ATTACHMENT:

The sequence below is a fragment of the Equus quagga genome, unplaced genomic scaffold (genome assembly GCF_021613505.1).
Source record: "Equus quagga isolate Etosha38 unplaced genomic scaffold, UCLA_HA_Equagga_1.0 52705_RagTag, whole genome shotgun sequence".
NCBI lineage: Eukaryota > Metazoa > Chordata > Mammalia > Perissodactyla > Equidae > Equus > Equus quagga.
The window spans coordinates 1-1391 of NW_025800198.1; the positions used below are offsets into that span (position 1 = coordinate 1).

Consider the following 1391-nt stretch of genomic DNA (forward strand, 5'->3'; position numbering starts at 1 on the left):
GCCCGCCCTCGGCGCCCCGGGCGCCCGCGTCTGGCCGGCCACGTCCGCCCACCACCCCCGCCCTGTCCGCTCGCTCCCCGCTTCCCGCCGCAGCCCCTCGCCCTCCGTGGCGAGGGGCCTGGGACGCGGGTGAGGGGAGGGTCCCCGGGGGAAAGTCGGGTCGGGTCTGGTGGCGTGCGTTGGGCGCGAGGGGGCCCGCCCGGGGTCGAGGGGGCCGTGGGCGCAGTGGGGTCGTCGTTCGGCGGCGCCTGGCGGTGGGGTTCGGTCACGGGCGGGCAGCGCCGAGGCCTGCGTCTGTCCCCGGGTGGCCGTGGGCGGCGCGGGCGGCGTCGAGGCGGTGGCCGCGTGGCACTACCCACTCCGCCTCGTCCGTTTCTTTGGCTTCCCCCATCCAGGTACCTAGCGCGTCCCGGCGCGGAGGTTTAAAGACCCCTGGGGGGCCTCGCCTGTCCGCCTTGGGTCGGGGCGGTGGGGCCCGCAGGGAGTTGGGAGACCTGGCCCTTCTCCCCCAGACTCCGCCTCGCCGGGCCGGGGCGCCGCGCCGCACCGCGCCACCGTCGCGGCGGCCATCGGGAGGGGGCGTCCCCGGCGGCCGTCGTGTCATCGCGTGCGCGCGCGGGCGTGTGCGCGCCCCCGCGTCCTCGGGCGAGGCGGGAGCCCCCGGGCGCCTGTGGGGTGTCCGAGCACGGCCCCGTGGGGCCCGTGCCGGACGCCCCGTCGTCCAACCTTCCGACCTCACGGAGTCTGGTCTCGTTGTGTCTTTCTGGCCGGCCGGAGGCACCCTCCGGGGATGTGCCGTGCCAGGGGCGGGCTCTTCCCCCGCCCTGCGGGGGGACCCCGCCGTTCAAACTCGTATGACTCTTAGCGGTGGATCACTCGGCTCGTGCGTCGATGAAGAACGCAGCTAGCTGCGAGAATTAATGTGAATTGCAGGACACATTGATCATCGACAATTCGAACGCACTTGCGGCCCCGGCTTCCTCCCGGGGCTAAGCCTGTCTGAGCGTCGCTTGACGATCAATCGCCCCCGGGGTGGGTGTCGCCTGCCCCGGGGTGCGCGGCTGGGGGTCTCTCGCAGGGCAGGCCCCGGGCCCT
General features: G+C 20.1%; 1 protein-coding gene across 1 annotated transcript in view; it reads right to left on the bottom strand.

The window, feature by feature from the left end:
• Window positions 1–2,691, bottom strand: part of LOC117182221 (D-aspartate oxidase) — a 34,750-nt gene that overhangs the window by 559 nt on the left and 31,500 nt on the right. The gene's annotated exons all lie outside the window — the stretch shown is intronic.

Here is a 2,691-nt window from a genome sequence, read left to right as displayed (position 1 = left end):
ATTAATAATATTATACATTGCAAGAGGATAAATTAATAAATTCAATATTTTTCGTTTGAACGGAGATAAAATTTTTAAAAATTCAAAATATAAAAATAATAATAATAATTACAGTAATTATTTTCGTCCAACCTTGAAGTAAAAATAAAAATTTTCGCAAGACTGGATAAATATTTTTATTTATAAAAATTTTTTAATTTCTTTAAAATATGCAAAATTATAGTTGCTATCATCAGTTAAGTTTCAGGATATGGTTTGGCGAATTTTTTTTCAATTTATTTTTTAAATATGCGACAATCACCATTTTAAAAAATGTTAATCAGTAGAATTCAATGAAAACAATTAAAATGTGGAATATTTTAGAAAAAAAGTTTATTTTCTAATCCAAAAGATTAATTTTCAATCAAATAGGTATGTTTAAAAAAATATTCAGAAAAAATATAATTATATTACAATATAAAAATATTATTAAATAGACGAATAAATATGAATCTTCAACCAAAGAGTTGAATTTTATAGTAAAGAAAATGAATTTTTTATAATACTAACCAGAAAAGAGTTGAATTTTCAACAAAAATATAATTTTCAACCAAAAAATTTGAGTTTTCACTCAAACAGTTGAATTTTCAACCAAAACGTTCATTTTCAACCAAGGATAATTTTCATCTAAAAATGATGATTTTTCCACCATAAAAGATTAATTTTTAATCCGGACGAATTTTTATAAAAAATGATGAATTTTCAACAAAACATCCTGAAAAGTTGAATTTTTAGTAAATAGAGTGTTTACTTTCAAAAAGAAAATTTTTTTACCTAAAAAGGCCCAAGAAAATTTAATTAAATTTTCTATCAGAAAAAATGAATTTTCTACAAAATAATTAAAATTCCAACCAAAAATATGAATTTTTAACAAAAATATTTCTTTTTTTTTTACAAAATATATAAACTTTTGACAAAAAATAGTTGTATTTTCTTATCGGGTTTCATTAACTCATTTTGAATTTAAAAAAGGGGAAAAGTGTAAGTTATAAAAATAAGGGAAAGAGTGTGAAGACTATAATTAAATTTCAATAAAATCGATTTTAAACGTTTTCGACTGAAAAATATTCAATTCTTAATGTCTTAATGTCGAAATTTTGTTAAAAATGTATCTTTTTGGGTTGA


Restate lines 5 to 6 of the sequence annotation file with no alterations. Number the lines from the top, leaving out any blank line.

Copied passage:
Consider the following 1391-nt stretch of genomic DNA (forward strand, 5'->3'; position numbering starts at 1 on the left):
GCCCGCCCTCGGCGCCCCGGGCGCCCGCGTCTGGCCGGCCACGTCCGCCCACCACCCCCGCCCTGTCCGCTCGCTCCCCGCTTCCCGCCGCAGCCCCTCGCCCTCCGTGGCGAGGGGCCTGGGACGCGGGTGAGGGGAGGGTCCCCGGGGGAAAGTCGGGTCGGGTCTGGTGGCGTGCGTTGGGCGCGAGGGGGCCCGCCCGGGGTCGAGGGGGCCGTGGGCGCAGTGGGGTCGTCGTTCGGCGGCGCCTGGCGGTGGGGTTCGGTCACGGGCGGGCAGCGCCGAGGCCTGCGTCTGTCCCCGGGTGGCCGTGGGCGGCGCGGGCGGCGTCGAGGCGGTGGCCGCGTGGCACTACCCACTCCGCCTCGTCCGTTTCTTTGGCTTCCCCCATCCAGGTACCTAGCGCGTCCCGGCGCGGAGGTTTAAAGACCCCTGGGGGGCCTCGCCTGTCCGCCTTGGGTCGGGGCGGTGGGGCCCGCAGGGAGTTGGGAGACCTGGCCCTTCTCCCCCAGACTCCGCCTCGCCGGGCCGGGGCGCCGCGCCGCACCGCGCCACCGTCGCGGCGGCCATCGGGAGGGGGCGTCCCCGGCGGCCGTCGTGTCATCGCGTGCGCGCGCGGGCGTGTGCGCGCCCCCGCGTCCTCGGGCGAGGCGGGAGCCCCCGGGCGCCTGTGGGGTGTCCGAGCACGGCCCCGTGGGGCCCGTGCCGGACGCCCCGTCGTCCAACCTTCCGACCTCACGGAGTCTGGTCTCGTTGTGTCTTTCTGGCCGGCCGGAGGCACCCTCCGGGGATGTGCCGTGCCAGGGGCGGGCTCTTCCCCCGCCCTGCGGGGGGACCCCGCCGTTCAAACTCGTATGACTCTTAGCGGTGGATCACTCGGCTCGTGCGTCGATGAAGAACGCAGCTAGCTGCGAGAATTAATGTGAATTGCAGGACACATTGATCATCGACAATTCGAACGCACTTGCGGCCCCGGCTTCCTCCCGGGGCTAAGCCTGTCTGAGCGTCGCTTGACGATCAATCGCCCCCGGGGTGGGTGTCGCCTGCCCCGGGGTGCGCGGCTGGGGGTCTCTCGCAGGGCAGGCCCCGGGCCCT